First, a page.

Hope is my middle name. It has influenced in my life in many ways, often giving me perseverance when I was in need of it. Perhaps because of this, Romans 5:3-5 has been my favorite scripture since I was fourteen, promising, "Not only so, but we also rejoice in our sufferings, because we know that suffering produces perseverance; perseverance, character; and character, hope. And hope does not disappoint us, because God has poured out His love into our hearts by the Holy Spirit, whom He has given us."
When my husband and I found out we were expecting, we wanted to give our first child a name that signified the joining of our lives. For a girl, we chose my middle name along with his, Hope Broadbent.
My pregnancy was exciting and my check-ups normal until my seventh month. I had been experiencing some mild contractions and an ultrasound was performed. Iíll never forget how hot and panicky I felt as I watched the face of the ultrasound technician. Something was wrong with my baby. At the time, they believed that it was a diaphragmatic hernia, which is life threatening, but could possibly be repaired immediately after birth. Further testing revealed, however, that it was much more serious. My baby had a "fatal" genetic disorder called Trisomy 18. I was told there would be numerous birth defects, that there was little chance she would be born alive, and absolutely no chance that she could live outside my womb.
I remember feeling her kick, and being amazed that anyone could call her formation, "incompatible with life." My training and occupation had been as a counselor and director for a crisis pregnancy center. This knowledge helped immensely, for I knew that God had formed her in my womb and that the only option I had was to trust Him. At the same time, it was painful to remember the numerous women I had counseled who hadnít wanted their babies, when I wanted to keep mine so very badly. One night in the shower I cried out to God, "Why?" and I felt a quiet answer in my heart, "You were chosen because I knew you would love her anyway."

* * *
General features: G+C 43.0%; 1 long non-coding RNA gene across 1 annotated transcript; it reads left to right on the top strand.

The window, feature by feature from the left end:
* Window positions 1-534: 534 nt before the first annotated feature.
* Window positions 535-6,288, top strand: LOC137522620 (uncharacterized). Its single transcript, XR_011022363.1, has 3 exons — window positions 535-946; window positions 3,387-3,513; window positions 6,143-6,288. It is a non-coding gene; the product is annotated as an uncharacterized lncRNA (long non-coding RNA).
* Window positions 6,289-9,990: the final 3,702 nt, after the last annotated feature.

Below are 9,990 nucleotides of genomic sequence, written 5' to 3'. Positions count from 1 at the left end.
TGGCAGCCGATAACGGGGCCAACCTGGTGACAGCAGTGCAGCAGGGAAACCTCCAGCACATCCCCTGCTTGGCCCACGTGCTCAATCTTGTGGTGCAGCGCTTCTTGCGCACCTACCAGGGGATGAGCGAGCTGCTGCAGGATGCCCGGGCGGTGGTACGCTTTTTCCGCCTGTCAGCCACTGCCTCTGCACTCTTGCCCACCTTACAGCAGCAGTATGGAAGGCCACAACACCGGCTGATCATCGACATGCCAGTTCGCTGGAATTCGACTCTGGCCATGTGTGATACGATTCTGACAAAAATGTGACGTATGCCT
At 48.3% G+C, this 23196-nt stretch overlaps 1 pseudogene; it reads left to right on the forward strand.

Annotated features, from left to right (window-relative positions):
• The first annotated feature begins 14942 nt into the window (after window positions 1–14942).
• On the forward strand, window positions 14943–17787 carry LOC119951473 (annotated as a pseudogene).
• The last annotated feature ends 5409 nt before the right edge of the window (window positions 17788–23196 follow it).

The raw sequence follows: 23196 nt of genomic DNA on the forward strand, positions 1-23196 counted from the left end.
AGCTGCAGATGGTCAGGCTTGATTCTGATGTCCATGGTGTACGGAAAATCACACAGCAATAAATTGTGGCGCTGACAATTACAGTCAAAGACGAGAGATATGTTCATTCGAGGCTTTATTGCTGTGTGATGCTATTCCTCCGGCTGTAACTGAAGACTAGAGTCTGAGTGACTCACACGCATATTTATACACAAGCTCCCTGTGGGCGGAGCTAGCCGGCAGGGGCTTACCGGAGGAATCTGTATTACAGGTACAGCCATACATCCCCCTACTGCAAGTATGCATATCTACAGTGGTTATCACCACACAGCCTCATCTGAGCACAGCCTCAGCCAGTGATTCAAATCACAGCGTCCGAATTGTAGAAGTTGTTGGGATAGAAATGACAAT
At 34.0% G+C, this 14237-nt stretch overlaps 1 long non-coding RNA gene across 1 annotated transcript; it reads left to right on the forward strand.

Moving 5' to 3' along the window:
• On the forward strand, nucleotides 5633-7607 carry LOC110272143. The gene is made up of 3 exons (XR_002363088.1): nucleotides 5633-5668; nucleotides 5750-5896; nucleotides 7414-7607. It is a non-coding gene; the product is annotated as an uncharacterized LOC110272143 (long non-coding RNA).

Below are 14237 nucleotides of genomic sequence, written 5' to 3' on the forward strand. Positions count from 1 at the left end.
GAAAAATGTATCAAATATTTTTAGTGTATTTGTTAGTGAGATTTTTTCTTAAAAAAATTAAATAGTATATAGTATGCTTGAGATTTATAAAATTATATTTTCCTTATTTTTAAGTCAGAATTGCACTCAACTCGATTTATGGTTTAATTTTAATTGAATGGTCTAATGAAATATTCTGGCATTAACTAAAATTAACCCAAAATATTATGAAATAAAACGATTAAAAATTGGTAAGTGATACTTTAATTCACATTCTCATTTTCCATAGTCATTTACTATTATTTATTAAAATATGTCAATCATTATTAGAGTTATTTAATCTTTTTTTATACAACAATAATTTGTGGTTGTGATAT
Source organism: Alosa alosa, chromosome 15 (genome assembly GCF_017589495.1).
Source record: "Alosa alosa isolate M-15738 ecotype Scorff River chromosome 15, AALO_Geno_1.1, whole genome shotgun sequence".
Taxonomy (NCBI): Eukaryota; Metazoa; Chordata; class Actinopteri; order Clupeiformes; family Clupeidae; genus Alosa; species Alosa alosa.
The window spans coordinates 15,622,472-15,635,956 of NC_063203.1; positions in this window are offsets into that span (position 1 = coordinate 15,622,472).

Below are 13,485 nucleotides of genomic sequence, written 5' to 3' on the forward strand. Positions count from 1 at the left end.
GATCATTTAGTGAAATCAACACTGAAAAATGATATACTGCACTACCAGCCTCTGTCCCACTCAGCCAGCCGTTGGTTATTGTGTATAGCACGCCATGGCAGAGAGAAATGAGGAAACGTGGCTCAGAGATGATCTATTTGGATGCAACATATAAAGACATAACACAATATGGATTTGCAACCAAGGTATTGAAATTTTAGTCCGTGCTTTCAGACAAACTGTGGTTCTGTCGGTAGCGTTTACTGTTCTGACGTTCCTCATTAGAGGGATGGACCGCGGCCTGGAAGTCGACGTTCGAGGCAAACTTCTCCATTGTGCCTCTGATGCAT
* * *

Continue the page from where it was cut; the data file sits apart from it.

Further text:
On October 11, 1994, Hope was born into the world. Not only was she alive, but there were no visible defects and she looked just like her sweet father. He held me as I held her and prayed, "Lord, may her life be used for your glory." I feel that at that moment she went straight from my arms into the arms of our Father.
The impact of her life continues to amaze me. Donations given in her memory were used to start a pregnancy care center in my hometown . Door of Hope opened its doors less than a year after her death and continues to help hundreds of women facing crisis pregnancies. I served as director there for two years, until retiring to dedicate myself solely to my job as a wife and mother because God has now blessed me with two more precious little girls, Hannah Lauren and Abby Elisabeth, and a son Jett Isaac.
Unable to find a Bible study written about pregnancy loss, Teale and I have spent the last year and a half in tears and prayer building the study you hold in your hand. May God once again use the lives of our little ones for His good, blessing you and offering you His true hope.Copyright © 1999 by Teale Fackler and Gwen Kik